In the three years since Or Music introduced Los Lonely Boys to fans around the world, everything has changed for the unique and gutsy musical hermanos from West Texas. And yet, nothing has. Sacred, Los Lonely Boys' eagerly awaited second album, both continues and expands upon the trio's self-titled debut, with its deeply personal and stunning fusion of electric blues and Texas roots, of soulful grooves and good old-fashioned rock'n'roll, of searing six-string licks and Latin beats. "New times, new songs, new rhythms," says frontman Henry Garza. "But it's still basically, Los Lonely Boys."
Working once again with producer John Porter (Keb' Mo, Ryan Adams, B.B. King) at good friend Willie Nelson's Pedernales Studios, the band recorded Sacred with the euphoria of their debut's success—over two million copies sold, a Grammy for the monster single "Heaven—still fresh. But if the brothers' heads were sometimes spinning, their feet stayed on the ground. From the plainspoken humility and achey-sweet guitar of album-opener "Diamonds" to the funky, chunky "Oye Mamacita" to the cinematic credo "Outlaws," Los Lonely Boys have delivered not just 13 extraordinary songs, but 13 affirmations of what they feel is truly Sacred: being yourself, being true to God and family, and being true to music… "Texican Style."
"Texican rock'n'roll man, that's just three brothers making up a name," Henry says. At 28, the singer and guitarist is the oldest Lonely Boy; middle child Jo Jo, 26, plays bass, while 24 year-old Ringo is the man behind the drums. "It's just a mixture of everything we've learned: conjunto music from our father, Richie Valens, Stevie Ray, Willie. All the music that we've gathered… Fats Domino, Santana, Skynyrd." This is a variation on what Henry likes to call "the musical burrito theory," and while his brothers wish he would retire the analogy because of overuse, it's a metaphor with broad descriptive power. The U.S. in 2006 is more of a stuffed-together and deliciously diverse burrito than an assimilated melting pot or well-ordered gorgeous mosaic, and Los Lonely Boys are not just a Texican rock'n'roll band, but a great American rock'n'roll band.
Of course, the reason that Los Lonely Boys sound like a band that's been together all their lives is because they have. Growing up in San Angelo, a Texas town of cowpokes, cotton and an Air Force base, Henry wrote his first song at the age of four, and all three brothers learned their chops from father Enrique, a longtime conjunto and country musician who played with his own brothers – all seven of them -- back in the day. Henry, Jo Jo and Ringo began backing their Dad officially in 1991, touring all over the roadhouses and cantinas of the Lone Star State; they also spent time with their father out in Nashville, where Enrique hoped to catch that one big break.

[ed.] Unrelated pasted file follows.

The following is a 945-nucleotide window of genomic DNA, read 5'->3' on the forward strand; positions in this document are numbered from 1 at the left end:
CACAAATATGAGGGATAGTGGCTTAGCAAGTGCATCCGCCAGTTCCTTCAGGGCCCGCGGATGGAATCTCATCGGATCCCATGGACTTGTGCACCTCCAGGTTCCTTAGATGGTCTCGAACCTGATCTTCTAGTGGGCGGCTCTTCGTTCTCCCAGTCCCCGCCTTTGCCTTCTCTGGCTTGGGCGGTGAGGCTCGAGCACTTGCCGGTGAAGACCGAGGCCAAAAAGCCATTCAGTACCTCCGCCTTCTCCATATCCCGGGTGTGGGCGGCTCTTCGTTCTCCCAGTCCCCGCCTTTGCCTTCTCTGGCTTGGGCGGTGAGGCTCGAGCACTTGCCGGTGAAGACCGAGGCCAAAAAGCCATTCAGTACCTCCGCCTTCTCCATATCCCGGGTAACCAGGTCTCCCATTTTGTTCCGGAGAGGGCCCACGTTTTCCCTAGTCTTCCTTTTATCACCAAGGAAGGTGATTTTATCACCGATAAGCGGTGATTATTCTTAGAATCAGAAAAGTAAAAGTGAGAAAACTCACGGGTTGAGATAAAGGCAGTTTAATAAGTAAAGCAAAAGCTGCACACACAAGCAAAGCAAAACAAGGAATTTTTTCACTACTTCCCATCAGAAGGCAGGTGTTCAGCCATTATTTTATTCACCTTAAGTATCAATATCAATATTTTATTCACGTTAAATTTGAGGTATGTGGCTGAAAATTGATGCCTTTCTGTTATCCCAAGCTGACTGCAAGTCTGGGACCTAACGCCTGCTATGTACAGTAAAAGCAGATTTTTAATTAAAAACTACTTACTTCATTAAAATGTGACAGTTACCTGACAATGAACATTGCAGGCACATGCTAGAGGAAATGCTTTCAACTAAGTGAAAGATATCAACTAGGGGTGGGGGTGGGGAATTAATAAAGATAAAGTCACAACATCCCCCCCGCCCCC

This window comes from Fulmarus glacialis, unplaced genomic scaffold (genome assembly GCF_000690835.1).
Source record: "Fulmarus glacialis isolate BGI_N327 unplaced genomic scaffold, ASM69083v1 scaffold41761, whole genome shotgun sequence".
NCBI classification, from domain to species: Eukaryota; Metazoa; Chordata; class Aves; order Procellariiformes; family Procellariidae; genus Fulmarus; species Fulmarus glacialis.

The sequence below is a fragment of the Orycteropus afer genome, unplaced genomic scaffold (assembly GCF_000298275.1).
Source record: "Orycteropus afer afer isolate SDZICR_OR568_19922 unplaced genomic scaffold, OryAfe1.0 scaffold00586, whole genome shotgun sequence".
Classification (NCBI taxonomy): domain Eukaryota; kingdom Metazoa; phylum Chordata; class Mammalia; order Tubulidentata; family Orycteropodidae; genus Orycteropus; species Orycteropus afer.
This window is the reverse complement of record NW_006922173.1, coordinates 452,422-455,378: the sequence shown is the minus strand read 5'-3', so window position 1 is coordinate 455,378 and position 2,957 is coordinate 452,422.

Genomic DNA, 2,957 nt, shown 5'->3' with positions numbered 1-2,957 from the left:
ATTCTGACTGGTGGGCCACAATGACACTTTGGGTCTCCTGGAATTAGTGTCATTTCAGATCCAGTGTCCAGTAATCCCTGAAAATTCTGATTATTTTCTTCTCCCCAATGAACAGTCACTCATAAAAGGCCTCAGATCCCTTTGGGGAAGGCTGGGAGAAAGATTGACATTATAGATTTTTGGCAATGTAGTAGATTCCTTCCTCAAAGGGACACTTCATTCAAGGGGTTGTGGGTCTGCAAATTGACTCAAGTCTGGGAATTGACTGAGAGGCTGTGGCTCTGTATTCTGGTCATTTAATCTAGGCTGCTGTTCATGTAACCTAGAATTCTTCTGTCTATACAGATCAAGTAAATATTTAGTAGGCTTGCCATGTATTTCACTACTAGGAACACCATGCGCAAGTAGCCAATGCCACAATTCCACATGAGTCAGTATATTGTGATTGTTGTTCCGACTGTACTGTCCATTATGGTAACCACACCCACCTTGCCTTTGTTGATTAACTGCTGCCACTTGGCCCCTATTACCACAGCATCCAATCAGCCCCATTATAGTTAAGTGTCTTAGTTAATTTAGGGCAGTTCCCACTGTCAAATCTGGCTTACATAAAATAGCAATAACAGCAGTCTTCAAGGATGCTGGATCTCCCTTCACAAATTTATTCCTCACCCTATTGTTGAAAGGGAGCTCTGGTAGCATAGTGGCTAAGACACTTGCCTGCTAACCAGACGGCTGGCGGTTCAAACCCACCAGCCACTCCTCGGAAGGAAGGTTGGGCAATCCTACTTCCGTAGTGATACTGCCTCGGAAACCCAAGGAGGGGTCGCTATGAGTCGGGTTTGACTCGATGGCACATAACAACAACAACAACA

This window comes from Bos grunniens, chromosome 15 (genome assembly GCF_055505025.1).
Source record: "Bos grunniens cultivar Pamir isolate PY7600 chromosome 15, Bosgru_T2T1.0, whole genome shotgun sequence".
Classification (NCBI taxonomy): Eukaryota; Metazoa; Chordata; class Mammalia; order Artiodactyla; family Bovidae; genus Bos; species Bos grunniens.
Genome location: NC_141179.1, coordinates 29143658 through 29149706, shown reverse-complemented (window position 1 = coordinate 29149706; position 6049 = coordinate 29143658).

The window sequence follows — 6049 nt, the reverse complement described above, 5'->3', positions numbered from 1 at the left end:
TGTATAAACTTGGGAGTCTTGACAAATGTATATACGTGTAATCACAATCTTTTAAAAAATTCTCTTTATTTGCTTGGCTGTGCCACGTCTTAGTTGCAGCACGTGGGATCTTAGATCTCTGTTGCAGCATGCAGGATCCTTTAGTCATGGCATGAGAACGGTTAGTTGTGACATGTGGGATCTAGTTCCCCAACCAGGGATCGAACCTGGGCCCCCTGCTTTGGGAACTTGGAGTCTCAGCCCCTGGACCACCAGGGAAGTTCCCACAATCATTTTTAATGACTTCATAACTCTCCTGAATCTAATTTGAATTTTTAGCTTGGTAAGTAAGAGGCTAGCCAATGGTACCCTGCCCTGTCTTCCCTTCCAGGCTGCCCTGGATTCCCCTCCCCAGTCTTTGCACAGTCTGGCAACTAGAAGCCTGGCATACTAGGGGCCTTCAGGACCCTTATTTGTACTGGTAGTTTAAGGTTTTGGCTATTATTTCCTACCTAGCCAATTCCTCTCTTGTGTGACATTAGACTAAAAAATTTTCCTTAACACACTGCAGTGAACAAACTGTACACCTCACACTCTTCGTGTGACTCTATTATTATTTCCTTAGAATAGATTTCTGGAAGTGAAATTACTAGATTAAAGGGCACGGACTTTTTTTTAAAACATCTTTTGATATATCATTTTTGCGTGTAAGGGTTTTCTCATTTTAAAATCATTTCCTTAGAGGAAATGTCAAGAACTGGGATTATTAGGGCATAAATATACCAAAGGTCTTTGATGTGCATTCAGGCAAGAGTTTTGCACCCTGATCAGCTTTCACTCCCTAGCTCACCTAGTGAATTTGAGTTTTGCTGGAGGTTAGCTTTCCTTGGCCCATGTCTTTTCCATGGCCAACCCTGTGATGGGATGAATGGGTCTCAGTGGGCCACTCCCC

But as all children inevitably do, the boys came into their own, both as songwriters and with their own musical style. It was not an easy thing back then, but naturally Enrique's pride at what his children have been able to accomplish outweighs the loss of his old backing band. " It's a blessing that we've been given, making music to make a living," Henry says. "For generations music has been something that our family's been doing, and every generation it seems like we progress a little more. Daddy taught his sons, and now the sky's the limit!"
Los Lonely Boys' beginnings, from an early gig at Austin's Saxon Pub to the first time they heard themselves on the car radio, can now be seen firsthand in Cottonfields and Crossroads, veteran PBS filmmaker Hector Galan's intimate documentary about the band, which premiered at the 2006 SXSW Film Festival and is now playing around Texas. The movie, which culminates with all the band's post-"Heaven" success, is just one of a zillion things Los Lonely Boys have added to the resume the past few years. They won five Austin Music Awards in 2004, and followed that with a prime slot at the Austin City Limits festival. They released a live CD (Live at the Fillmore) and DVD (Texican Style: Live in Austin ). Henry cemented his reputation as the latest greatest Texas blues guitarist when Guitar World named him 2005's Breakthrough Artist. They've shared a stage with Tim McGraw, the Rolling Stones and Dylan; at one of Neil Young's Bridge School benefits Henry even got to strum the Beatles-inspired "My Loneliness" to Paul McCartney himself. They also opened for Carlos Santana and cut their song "I Don't Wanna Lose Your Love" for his album All That I Am. And as headliners themselves they took out kindred spirit like Los Amigos Invisible and deSol.